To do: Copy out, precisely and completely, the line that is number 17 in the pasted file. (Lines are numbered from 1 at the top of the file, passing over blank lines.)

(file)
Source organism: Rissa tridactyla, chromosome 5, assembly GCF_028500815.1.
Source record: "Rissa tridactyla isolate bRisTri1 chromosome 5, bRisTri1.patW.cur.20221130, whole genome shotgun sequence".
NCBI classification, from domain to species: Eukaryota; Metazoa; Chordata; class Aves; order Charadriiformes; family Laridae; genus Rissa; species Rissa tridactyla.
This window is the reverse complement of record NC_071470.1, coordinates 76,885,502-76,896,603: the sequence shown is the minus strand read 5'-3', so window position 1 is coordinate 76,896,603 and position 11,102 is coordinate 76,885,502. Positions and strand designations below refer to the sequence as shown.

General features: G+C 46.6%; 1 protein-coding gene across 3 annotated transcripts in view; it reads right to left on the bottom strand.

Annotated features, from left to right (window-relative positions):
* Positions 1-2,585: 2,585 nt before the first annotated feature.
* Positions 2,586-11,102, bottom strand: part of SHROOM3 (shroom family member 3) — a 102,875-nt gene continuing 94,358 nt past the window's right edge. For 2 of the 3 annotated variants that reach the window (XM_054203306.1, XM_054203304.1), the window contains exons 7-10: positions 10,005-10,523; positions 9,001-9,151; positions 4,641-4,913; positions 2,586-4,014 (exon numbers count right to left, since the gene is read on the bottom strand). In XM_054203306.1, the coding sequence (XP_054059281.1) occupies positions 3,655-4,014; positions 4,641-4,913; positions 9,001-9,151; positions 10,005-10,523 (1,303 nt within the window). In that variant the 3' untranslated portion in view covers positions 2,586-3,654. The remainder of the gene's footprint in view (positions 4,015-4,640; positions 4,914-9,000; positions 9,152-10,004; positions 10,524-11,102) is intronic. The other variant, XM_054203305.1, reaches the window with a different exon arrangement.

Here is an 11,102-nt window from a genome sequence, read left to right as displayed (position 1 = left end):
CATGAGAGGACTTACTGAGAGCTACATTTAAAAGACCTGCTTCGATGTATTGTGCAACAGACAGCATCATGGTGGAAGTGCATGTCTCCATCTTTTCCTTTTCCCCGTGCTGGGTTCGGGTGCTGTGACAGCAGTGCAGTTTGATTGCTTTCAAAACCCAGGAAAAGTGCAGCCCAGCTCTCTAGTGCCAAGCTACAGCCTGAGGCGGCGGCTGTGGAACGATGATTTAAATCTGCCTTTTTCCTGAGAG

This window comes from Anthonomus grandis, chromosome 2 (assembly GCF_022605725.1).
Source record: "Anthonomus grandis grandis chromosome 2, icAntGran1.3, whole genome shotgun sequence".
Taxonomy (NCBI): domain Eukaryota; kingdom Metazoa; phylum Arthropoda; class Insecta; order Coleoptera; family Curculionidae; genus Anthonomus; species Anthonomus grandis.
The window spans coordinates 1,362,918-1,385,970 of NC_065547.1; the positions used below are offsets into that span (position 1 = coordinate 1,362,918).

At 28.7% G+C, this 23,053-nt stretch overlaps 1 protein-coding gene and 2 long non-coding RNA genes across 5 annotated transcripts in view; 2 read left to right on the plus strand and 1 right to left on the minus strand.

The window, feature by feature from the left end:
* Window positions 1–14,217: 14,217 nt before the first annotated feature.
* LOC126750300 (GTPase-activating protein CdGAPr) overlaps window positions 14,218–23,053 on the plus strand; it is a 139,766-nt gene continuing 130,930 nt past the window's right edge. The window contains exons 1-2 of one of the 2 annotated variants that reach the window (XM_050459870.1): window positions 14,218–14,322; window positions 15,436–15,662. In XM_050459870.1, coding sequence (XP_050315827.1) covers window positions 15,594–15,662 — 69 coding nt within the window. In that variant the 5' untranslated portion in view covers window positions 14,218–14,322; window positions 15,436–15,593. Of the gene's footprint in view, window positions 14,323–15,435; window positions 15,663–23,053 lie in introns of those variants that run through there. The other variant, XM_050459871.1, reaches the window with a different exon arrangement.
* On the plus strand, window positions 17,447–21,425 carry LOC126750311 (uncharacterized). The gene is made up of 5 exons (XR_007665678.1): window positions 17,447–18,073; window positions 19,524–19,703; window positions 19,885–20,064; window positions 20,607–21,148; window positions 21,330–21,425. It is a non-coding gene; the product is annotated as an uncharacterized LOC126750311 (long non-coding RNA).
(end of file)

* Window positions 1–14,217: 14,217 nt before the first annotated feature.